Dalia Energy Companies (TASE: DALIA) announced this morning that, in accordance with the terms of the tender, it had increased the guarantee supporting its winning bid for the Eshkol power station from NIS 100 million to NIS 200 million. Dalia has however submitted a revised offer of NIS 9 billion, instead of its original bid of NIS 12.4 billion, which was far in excess of Israel Electric Corporation’s (IEC) internal estimate of the power station’s value, and much higher than the next highest bid in the tender, which is seen making it difficult for the company to raise finance for the purchase.
The future of the tender now depends on a decision by IEC whether to accept Dalia’s revised offer, which will lead to an appeal by the under-bidder, the OPC-Noy Fund consortium, to the High Court of Justice; to award the tender to OPC-Noy and foreclose on the NIS 200 million guarantee deposited by Dalia; or to cancel the tender.
For the purposes of guaranteeing that it will meet the preconditions for handover of the power station, in the event that a sale agreement is signed between the parties on the basis of the revised offer, Dalia deposited a further NIS 700 million.
Dalia says that its revised offer is valid until the earlier of sixty days from the handover date specified in the tender, the date IEC cancels the tender, and the date IEC announces that it is rejecting the revised offer.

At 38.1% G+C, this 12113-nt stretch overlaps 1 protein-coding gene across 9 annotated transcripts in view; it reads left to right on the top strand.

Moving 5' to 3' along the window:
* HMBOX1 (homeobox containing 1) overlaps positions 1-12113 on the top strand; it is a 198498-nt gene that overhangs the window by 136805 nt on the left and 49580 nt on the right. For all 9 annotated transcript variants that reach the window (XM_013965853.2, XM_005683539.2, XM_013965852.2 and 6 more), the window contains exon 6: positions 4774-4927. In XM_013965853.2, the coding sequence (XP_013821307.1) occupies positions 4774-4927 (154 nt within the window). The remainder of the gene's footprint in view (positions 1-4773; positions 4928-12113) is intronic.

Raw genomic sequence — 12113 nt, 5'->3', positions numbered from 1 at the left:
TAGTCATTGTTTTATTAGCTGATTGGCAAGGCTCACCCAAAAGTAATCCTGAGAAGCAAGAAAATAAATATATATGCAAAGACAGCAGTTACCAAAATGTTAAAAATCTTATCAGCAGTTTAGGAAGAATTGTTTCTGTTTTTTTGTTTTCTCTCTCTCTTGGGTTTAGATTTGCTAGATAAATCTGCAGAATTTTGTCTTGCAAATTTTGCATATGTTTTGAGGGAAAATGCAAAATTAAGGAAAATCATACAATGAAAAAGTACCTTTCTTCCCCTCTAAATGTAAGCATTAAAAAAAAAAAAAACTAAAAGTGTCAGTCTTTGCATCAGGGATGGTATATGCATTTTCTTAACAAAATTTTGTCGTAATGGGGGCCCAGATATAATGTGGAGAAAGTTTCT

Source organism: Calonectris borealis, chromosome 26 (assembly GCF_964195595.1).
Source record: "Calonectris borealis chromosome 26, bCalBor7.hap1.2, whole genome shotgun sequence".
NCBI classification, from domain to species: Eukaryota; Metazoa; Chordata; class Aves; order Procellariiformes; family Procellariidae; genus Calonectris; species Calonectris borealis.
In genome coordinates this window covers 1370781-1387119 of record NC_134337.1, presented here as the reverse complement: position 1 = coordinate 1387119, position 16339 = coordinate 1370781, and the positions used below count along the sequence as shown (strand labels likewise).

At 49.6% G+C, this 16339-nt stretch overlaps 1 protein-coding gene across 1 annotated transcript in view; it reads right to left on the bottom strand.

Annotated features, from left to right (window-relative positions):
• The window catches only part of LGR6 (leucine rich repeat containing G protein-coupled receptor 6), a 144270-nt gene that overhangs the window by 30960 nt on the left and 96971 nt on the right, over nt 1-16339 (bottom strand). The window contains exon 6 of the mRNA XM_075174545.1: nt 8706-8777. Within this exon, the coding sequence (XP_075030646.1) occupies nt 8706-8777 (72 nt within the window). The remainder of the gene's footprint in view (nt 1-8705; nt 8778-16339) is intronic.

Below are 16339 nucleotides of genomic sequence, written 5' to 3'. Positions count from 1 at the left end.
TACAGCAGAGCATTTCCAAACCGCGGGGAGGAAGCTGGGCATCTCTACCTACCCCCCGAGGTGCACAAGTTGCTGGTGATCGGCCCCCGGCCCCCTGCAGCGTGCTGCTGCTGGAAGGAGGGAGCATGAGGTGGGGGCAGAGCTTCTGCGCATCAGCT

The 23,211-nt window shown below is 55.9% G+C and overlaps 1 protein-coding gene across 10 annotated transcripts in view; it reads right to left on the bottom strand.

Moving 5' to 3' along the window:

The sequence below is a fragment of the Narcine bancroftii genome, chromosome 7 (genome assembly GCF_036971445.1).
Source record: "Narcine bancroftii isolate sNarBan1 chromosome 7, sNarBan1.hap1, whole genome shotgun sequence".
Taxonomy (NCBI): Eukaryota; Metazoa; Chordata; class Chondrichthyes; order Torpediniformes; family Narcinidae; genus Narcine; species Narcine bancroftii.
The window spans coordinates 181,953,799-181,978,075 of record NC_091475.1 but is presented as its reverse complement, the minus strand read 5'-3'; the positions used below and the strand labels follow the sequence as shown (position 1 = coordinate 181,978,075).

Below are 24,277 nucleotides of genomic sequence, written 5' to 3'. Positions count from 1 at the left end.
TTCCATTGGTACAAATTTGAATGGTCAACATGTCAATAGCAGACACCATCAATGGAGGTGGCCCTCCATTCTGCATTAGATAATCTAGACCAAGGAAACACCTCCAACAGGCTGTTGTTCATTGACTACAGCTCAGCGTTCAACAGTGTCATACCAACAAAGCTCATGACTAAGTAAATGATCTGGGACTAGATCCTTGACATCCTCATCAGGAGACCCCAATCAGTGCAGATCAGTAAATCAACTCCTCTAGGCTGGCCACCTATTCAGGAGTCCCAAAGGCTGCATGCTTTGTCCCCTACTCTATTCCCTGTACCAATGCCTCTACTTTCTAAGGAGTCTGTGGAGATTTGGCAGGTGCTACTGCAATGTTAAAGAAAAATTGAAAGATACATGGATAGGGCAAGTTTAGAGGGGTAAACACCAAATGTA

Dalia has given its financing banks collateral against the guarantees that they have set up, including deposits at the banks. The deposits are from the company’s own resources and from shareholders’ loans amounting to NIS 142.5 million.
The Eshkol power station, which is fueled by natural gas, has an installed capacity of 1,693 megawatts, about 9.5% of the current combined capacity of Israel’s power stations. There is also a regulatory commitment to the construction of Eshkol 2, a new, 850-megawatt power plant, on the site. The site covers 440 dunams (110 acres), allowing substantial construction of, for example, energy storage installations.
Before the tender, IEC’s internal estimate put the value of the Eshkol power station at NIS 5.8-6.2 billion. At NIS 6 billion, the Generation Capital-Mivtach Shamir-Ashtrom consortium’s bid was within this range. The OPC-Noy Fund bid was NIS 7 billion. Both Dalia Energy Companies’ original bid of NIS 12.4 billion and its revised bid of NIS 9 billion are well above the range.
It is estimated that, of the amount that the eventual buyer will pay, NIS 3-3.5 billion will go to IEC, while the remainder will be transferred to the public through a reduction in electricity prices. This means that, if the tender is awarded to OPC-Noy Fund, about NIS 4 billion will be available to finance a reduction in electricity prices, enough to bring prices down by 3% for four years. If Dalia Energy Companies’ revised offer is accepted, this will leave about NIS 6 billion to be applied to reducing electricity prices, enough for a 3% reduction for six years.
The Eshkol power station in Ashdod is the fourth, and most expensive, of the power stations that IEC was due to sell in the framework of the power industry reform.
Published by Globes, Israel business news - en.globes.co.il - on July 10, 2023.
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